(Mr Hendon) I am not going to be drawn on any particular number because I do not think any number is more right than any other number. We set up this auction and the objectives of the auction are in the report. I am sure you will have read them. Basically we said that the objectives were to utilise the available spectrum with optimum efficiency, promote effective and sustainable competition and, subject to those above, objectives, design an auction to realise the full economic value to the consumers, industry and the taxpayer. So the raising of revenue was the third part of the third objective in the auction; the most subordinate part of all. The fact it was £22½ billion was entirely the doing of the bidders, not of us.

  71. You say that but of course you did say earlier that if you had only had three licences with four incumbents, that would have raised even more. Also in the report somewhere it says that you could have reduced the revenue by, for example, not having an allocated spectrum for a new entrant. There are all kinds of things you could have done that would have increased the revenue or reduced the revenue so if you had constructed this better you would not have raised the £22.5 billion you would have raised a smaller sum, still have achieved the objective of the report and you would not have caused the damage to the industry that you say raising £22.5 billion has done?
  (Mr Hendon) I do not see it that way. What we did, we constructed this auction to deliver the objectives one, two and three and in that order. We were concerned primarily with getting those licences out to people who would use them and in a way which would develop sustainable competition and deliver economic value to the whole of the UK. The proceeds part of it was a sort of byproduct and not the essential part of what we were designing for. In fact, we really were not interested in what the proceeds were going to be, we did not make any assessment of them.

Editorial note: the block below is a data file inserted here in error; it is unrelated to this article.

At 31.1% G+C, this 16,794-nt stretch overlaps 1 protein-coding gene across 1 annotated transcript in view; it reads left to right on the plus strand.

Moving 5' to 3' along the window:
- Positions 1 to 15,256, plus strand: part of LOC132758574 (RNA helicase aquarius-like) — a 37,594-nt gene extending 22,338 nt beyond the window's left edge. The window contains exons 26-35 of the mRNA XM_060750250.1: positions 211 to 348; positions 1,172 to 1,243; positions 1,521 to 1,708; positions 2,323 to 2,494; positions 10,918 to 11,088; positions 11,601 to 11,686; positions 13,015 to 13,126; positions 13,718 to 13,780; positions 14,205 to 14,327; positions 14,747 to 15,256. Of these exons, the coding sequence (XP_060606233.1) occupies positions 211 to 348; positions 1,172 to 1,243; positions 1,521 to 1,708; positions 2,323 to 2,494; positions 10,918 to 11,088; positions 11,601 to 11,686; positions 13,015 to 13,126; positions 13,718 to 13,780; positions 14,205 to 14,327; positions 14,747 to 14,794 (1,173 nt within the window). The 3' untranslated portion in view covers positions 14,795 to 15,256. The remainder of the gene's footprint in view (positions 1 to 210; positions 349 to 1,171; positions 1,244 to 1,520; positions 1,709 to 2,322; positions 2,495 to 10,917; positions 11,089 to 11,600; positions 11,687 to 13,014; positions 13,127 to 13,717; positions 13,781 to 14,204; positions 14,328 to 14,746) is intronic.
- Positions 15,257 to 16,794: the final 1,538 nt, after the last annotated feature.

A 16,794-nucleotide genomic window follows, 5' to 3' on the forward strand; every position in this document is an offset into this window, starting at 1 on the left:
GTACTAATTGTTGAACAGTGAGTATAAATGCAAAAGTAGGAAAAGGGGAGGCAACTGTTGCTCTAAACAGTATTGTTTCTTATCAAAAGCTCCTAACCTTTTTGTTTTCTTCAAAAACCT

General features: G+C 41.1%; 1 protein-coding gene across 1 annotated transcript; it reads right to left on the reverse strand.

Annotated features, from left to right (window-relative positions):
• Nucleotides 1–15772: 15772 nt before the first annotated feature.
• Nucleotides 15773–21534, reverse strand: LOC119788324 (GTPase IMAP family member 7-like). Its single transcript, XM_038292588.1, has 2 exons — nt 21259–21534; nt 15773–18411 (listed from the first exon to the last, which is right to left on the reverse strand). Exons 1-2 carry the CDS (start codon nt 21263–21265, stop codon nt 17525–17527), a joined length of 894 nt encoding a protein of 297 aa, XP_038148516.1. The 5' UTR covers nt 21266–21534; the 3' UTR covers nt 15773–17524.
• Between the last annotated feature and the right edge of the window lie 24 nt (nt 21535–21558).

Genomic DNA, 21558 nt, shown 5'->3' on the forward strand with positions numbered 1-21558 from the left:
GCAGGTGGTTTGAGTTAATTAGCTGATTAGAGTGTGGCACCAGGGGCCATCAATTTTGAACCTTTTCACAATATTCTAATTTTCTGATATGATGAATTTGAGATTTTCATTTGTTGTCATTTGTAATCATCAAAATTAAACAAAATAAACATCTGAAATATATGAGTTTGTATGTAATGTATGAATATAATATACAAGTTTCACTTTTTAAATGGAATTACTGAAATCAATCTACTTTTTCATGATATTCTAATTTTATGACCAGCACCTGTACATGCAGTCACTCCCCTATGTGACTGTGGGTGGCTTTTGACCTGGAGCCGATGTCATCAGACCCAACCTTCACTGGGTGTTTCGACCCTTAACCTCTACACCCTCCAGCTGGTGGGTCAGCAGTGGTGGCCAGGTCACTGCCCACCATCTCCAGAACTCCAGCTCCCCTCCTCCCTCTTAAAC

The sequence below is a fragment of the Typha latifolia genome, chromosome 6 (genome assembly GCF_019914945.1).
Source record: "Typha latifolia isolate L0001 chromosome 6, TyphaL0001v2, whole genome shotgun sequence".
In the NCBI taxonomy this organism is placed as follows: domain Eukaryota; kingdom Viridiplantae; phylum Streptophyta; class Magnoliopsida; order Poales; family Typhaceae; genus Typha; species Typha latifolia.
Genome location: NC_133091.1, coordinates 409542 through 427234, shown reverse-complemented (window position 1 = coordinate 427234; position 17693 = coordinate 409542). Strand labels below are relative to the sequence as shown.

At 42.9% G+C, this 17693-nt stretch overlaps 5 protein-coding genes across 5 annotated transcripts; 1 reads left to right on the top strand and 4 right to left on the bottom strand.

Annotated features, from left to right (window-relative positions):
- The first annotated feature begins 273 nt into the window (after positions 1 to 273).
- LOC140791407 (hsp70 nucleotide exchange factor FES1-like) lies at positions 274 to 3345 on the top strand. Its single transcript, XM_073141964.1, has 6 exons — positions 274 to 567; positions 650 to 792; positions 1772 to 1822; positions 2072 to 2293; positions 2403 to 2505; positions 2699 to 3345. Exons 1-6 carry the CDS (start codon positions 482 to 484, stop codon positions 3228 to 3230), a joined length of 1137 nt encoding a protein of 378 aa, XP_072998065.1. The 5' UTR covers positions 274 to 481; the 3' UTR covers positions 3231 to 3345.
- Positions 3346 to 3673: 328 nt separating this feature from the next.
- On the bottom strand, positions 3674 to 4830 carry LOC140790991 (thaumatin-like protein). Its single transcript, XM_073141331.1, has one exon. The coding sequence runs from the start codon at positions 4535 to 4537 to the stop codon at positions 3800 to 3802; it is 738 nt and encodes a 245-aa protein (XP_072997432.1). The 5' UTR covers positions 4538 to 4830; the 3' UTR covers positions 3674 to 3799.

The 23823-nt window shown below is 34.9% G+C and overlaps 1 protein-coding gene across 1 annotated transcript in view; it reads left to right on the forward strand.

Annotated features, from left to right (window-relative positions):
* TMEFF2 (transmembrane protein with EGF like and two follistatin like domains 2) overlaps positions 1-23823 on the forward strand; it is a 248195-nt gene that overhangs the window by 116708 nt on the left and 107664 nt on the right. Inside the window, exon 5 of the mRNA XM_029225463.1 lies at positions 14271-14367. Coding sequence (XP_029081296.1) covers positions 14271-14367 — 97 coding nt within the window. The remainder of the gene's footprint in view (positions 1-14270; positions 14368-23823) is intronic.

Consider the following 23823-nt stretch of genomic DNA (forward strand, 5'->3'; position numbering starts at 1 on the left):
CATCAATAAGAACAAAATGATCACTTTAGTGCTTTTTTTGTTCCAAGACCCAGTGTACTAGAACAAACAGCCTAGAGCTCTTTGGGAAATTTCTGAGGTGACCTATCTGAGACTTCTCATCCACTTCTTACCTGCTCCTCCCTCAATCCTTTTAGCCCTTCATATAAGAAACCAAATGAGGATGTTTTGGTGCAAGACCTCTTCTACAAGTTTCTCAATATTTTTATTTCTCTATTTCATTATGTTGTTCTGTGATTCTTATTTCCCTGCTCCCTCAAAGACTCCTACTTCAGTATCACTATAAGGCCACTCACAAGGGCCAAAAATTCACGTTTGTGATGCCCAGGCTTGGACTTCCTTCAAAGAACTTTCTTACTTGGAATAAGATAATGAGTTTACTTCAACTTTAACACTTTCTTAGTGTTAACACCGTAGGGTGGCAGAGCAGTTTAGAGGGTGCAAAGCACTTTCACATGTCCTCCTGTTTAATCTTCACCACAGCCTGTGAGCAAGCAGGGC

72. Perhaps you should have been. This was an error, a mistake, a cock-up, that has caused quite a substantial amount of damage to the industry. You said it was not the point to raise revenue but maybe you should have given more attention to perhaps over rating revenue in the way the Bank of England has to pay attention to undershooting its inflation forecast.
  (Mr Hendon) I think if we had seriously suggested to anyone that this auction was going to raise £22.5 billion and we would therefore need to tweak it a bit, people would have laughed at us.

  73. You had consulted experts.
  (Mr Hendon) It was not just civil servants and their advisers who did not understand that these sums of money were going to be raised, no-one did. No-one anywhere in the world understood that spectrum was going to be worth this sort of money. You must have seen the press comment at the time, everyone was astonished by these very large figures. The people who made the decision to pay them were those companies, people like Vodafone and so on, who had their own advisers, they had their own technical advisers, their own auction designers, their own game theory people, they knew how their business plans worked. They saw what other companies were doing. We designed our auction in a way that everyone could see what other people were up to and they reached their own decision about what sum to pay. That was the sum they paid, they could have stopped earlier if they had wanted to.